In The Pines: trees are big business in Grayson

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‘Tis the season when Christmas trees are being cut and shipped out of Grayson County by the tractor-trailer loads. It’s a complicated process, and benefits more people than might be apparent

By D.T. CLARK, Staff


MOUTH OF WILSON – In the rural high country of western Grayson County, the earth trembles under the wheels of farm vehicles pulling loads of produce out of the fields, to one of several loading areas. From there, “big rigs” are hauling load after load of seasonal stuff to markets.

It started in October, when huge cardboard boxes of pumpkins rumbled towards town.

It continues as loads of cut Christmas trees, dug trees, bales of “tips” and boxes of wreaths and roping are moving out of the fields and to market or the workshop.

It will soon be over, as the wholesale Christmas market winds to a near-stop by Thanksgiving. By then, only those tree farms that focus on choose-and-cut operations will be working at height-of-season speed, and even they will be past their heyday by the second week in December, though some fields will be open until Christmas Eve.

Christmas trees and related products have become very big business indeed for Grayson and nearby counties. Growing conditions, geographic location and tradition all play a part in the business of Christmas trees.

Just How Big Is This Business?

Many people have noticed that fields of pumpkins have begun sprouting where before there were Christmas trees. Crop rotation and the benefits of selective succession may be part of the reason that erstwhile tree fields become great pumpkin patches, but probably more important is the convenience and economic success of “growing” the niche market of seasonal decorative crops.

Grayson County Extension Agent Kevin Spurlin explained it like this: “If you have a buyer who sets up a seasonal market stand to sell Christmas trees, it makes financial sense to him to rent the space for a few additional weeks leading into the Christmas season, and get into the Halloween and Thanksgiving seasonals, too.

“If he can work with one single producer, one who can supply top-quality products for the entire duration of his selling season, he’s ahead of the game.”

So, some Christmas tree growers have added pumpkins to their line.

Unlike the recent advent of pumpkins, Christmas tree and associated decorations production has a much longer history in our area. According to a Mount Rogers Tree Growers’ Association website, some of the first trees marketed from the Twin Counties were cut from what is now state park and national recreation area lands, in the early 1950s. They claim that some of these trees sold for as little as 50 cents.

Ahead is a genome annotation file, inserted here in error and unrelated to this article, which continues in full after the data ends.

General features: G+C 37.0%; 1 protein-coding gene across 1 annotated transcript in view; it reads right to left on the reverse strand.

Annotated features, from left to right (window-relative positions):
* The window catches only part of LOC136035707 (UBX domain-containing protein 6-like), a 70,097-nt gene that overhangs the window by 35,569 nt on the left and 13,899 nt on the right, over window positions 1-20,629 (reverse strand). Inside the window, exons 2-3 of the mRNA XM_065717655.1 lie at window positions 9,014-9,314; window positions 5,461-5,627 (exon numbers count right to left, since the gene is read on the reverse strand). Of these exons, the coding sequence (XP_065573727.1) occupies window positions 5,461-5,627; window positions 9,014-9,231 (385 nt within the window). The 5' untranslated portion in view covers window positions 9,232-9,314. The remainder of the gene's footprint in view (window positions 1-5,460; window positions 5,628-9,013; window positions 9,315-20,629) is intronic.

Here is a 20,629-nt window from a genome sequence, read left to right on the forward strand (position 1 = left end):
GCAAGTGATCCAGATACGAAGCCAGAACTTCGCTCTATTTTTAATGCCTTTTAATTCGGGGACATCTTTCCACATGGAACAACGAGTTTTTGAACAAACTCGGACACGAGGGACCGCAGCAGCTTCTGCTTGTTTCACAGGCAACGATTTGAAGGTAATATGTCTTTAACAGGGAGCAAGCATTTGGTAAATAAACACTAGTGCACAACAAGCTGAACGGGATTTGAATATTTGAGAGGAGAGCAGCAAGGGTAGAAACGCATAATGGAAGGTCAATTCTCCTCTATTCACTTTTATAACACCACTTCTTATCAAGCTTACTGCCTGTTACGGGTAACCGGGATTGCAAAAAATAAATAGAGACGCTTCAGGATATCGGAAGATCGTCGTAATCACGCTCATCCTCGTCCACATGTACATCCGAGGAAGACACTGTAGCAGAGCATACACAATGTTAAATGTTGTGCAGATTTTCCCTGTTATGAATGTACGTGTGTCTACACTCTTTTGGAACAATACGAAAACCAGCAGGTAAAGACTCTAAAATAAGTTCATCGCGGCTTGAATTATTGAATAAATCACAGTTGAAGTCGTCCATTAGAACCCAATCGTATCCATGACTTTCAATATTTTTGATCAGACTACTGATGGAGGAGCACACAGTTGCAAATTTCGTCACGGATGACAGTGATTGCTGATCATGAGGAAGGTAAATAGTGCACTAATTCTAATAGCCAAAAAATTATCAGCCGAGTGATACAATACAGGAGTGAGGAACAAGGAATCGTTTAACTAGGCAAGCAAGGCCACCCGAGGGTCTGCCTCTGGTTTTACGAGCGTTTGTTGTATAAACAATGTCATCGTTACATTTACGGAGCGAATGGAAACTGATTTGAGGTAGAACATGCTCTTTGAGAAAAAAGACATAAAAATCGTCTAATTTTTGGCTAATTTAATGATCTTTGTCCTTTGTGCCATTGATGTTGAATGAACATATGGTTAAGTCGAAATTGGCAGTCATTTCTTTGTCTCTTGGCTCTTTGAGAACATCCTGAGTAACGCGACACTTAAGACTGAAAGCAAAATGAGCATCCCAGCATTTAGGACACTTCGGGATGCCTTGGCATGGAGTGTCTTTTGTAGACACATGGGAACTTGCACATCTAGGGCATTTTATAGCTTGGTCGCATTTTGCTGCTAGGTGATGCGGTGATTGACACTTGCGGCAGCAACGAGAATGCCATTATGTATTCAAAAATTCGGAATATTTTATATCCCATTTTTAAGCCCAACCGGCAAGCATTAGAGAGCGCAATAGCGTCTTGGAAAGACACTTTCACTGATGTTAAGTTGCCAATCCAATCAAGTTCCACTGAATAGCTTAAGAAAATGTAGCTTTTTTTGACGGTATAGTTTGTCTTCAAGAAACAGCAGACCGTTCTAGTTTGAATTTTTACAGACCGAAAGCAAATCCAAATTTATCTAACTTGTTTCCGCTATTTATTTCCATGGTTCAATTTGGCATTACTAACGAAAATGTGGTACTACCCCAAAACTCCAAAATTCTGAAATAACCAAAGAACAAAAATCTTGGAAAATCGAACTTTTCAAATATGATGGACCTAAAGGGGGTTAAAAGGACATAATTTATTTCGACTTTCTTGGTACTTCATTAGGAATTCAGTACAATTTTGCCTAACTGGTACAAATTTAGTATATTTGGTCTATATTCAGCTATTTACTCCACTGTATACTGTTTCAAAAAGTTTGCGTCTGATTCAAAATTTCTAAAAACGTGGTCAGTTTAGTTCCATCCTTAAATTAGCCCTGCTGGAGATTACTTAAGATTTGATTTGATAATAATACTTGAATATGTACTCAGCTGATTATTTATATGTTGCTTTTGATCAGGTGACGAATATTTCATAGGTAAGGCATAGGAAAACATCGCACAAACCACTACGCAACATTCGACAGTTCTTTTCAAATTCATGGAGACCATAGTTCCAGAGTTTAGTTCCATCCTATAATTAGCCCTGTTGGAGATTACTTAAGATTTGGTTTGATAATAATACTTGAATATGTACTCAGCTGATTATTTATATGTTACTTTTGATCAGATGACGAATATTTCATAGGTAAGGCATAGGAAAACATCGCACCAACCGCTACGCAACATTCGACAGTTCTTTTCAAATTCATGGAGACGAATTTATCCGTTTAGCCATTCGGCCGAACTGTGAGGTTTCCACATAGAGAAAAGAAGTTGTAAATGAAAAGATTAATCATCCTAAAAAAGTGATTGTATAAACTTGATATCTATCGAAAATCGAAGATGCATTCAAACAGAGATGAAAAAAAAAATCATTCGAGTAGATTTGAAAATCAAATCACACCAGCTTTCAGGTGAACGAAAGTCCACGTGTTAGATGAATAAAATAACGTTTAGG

The business slowly gained momentum, aided by the fact that Fraser firs replenished themselves on the high ridges around Whitetop and Mount Rogers. But in the early 1970s, much of the land that had been used as a nursery for Christmas trees was absorbed by the state park and national recreation area. Eventually, tree growers established their own seed orchards and assured themselves of an accessible source of tree seeds.

This year, at least 1 million Christmas trees, most of them Fraser firs, will be harvested from our area. A first-quality, six- to seven-foot Fraser fir will sell for $40 to $60, depending on where it’s purchased and how accurate the sellers are.

One local grower pointed out that the trees that he tags and sells as first-quality “six- to seven-footers” will retail for about $60 at a garden center, while large chain retailers often sell trees that are just under six feet tall (without a stand) as “six- to seven-footers” at a reduced price.

The number of trees, wreaths, pumpkins, bales of straw and coils of roping being shipped out of the Twin Counties is surprising, as they are sort of hidden from most folks’ view, but the number of trucks that are moving them cannot be missed. The season typically runs from Oct. 1 to the second week in December, and in those few weeks, a lot of material has to be gathered, loaded, moved to a staging location, re-loaded and hauled to markets, some of which are 500 or more miles away.

These days, the transportation of trees and associated products is one of the most prickly problems industry insiders have to deal with. Expenses have risen, and the differences in vehicle laws between states (particularly, between Virginia and North Carolina) are numerous and can be expensive, if trucks or trailers are ticketed for safety or identification violations.

Why Fraser Firs?

Fraser firs have been called “the Cadillac of Christmas Trees,” and the reasons are clear.

The first and most important reason is the Frasers’ resistance to drying out and the way they hold on to their needles for weeks. Not only does this make them less of a fire hazard, but they also look prettier for longer periods than other species.

The second reason is this species’ appealing natural shape, with the right proportion of height to width. Also, the firs’ branches grow with spaces in between so ornaments can hang artfully.

Fragrance is an important factor in a Fraser firs’ appeal. Many varieties of spruce either just naturally smell a little “off,” or develop a distinctly unpleasant odor once they’ve been cut or squashed, but Frasers have a fragrance that is among the most appealing of any tree.

For tree-growers, just as important as the trees’ beauty is the fact that Fraser firs ship exceptionally well. They can be baled with their branches bound tightly to their trunks, making it possible to load as many as 600 on a single trailer, and when the baling cord is cut, the limbs fall back into graceful shape almost immediately, without bending or breaking.